History of heretic who certainly wasn’t stuffy

Keach's Chapel, Winslow
Keach's Chapel, Winslow

AS a word, ‘history’ is probably a right turn off for many people, with connotations of boring dates and stuffy Kings and Queens.

Therefore the word ‘past’ is probably a better option, since it conjures up a more ‘how we used to live’ feel. And there’s no better way to sense the past than while in the ambience of some isolated country church, little changed for hundreds of years, perhaps such as Battlesden.

And playing mind games, from the pulpit one could pretend to be a time traveller, addressing a medieval congregation of the wonders of things to come.

Of a time when men shall ride to the moon in fiery chariots, and people, a thousand at a time, shall cross the oceans in horseless carriages high above the clouds, and faster than a speeding arrow. Guaranteed of course to have the yokels brandishing pitchforks and flaming torches.

But yesterday’s myth and magic is today’s science and technology, and the church of medieval times is no longer the only religion, for just as soothsayers were once regarded as heretics so too were those who dared to branch from the established order.

And locally of these ‘Non Conformists’ the most well known is Benjamin Keach. Born at Stoke Hammond on February 29, 1640, at an early age he was apprenticed to be a tailor but in his youth he had ‘come to hold dissenting beliefs on the subject of infant baptism,’ and even as a child attended the General Baptist Chapel, situated on the village green.

In later years the building would become a village shop, while as for the house of his birth, just a few minutes walk from the Chapel, this was demolished around 1900.

By the age of 20 Benjamin had become a preacher, and on moving to Winslow in 1660 he married a local girl. However, as a minister of the General Baptists the marital bliss would often be disrupted, such as the occasion when troopers were sent to suppress unauthorised assemblies.

On finding a meeting being held by Keach they fell ‘with great rage and violence upon the assembly, and swore they would kill the preacher.’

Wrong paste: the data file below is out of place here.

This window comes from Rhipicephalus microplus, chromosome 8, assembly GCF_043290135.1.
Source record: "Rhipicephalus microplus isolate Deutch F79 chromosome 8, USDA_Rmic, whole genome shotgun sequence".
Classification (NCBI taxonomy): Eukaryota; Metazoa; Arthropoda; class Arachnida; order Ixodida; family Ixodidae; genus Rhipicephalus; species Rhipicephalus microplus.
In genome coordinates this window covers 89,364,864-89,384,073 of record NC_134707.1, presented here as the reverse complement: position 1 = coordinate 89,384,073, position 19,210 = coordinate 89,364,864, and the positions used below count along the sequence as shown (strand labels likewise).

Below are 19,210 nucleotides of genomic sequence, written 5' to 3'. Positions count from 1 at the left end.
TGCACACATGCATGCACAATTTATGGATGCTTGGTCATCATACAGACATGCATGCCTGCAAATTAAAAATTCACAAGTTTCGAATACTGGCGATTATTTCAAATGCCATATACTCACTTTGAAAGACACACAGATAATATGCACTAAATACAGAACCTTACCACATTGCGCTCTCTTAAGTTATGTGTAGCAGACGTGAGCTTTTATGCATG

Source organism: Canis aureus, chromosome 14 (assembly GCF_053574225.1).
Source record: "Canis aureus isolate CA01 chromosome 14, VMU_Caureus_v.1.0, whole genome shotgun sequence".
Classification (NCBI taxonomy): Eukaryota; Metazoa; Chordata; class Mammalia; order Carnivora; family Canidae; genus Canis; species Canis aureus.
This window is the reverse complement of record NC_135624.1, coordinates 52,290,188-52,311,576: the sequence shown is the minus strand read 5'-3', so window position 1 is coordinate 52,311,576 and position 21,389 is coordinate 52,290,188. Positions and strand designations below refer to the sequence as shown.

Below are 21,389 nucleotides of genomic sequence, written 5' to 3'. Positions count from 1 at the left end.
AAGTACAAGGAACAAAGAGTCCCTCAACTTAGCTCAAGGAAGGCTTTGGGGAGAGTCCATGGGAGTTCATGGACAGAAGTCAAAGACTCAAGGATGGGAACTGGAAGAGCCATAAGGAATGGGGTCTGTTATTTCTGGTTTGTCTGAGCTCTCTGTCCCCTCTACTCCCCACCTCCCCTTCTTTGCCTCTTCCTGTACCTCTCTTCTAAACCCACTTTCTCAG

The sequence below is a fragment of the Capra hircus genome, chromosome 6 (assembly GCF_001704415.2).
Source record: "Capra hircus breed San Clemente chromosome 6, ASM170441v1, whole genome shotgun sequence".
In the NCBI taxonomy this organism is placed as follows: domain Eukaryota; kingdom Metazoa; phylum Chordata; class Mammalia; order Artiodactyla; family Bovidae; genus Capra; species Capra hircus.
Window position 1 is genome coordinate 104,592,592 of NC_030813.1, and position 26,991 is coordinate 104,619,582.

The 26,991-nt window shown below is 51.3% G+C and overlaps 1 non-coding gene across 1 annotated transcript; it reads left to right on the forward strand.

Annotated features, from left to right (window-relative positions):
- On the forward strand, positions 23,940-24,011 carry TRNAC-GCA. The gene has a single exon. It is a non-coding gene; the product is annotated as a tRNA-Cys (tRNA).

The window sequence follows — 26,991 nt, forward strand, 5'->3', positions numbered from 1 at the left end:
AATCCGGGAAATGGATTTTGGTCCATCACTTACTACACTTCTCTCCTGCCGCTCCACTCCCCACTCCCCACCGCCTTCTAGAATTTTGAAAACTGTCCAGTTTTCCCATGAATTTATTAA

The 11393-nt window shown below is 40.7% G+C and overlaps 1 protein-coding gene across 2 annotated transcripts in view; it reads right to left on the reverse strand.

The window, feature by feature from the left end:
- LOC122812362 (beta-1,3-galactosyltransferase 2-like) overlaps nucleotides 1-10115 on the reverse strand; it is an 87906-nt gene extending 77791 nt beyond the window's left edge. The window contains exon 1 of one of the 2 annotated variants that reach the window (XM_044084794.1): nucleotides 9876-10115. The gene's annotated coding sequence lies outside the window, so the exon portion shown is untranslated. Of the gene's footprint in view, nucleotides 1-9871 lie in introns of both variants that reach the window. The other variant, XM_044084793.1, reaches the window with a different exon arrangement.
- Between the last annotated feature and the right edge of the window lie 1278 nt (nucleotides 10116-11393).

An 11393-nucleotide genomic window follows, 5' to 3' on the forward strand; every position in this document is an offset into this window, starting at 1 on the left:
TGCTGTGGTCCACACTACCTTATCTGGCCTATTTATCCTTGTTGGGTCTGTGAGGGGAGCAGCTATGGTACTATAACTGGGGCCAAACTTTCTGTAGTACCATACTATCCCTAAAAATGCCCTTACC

Indeed, Keach was seized, bound and laid upon the ground and four troopers declared they would trample him to death with their horses, until an officer intervened.

Keach was instead tied across one of the horses and ridden off to jail, there to endure many hardships before his eventual release.

Yet despite his harsh treatment he continued his religious conviction, and in 1664 wrote ‘The Child’s Instructor, or a new and easie Primer,’ a book in which ‘he forthwith and without apology rejected the official Church teaching on Baptism, as taught in the Catechism.’

Not surprisingly the Establishment was hardly pleased and although copies were clandestinely printed in London some were found at his Winslow home.

Thereupon he was ordered to appear on October 8, 1664, at Aylesbury Assizes and when one of the jurors asked to speak to his Lordship on a matter of doubt, during this converse the judge was seen to vigorously shake him by the shoulders. Soon afterwards the jury returned a verdict of guilty.

Judgement was then pronounced; to go to jail for two weeks and then stand in the pillory at Aylesbury for two hours and then at Winslow, where ‘your book shall be openly burnt, before your face, by the common hangman, in disgrace of you and your doctrine; and you shall forfeit to the King’s Majesty the sum of twenty pounds; and shall remain in gaol until you find sureties for your good behaviour and appearance at the next assizes...’

Even this didn’t deter his religious views, and his influence is today apparent at Winslow with ‘Keach’s Chapel,’ built in 1625 within an area then known as Pillar’s Ditch.

Situated in Bell Alley the building is perhaps the oldest Non Conformist chapel in the country and while the internal wooden benches and table are undoubtedly original, beneath the gallery the hinged desk tops, complete with lead inkwells, are a legacy of a Sunday School which was commenced in 1824 for 14 pupils.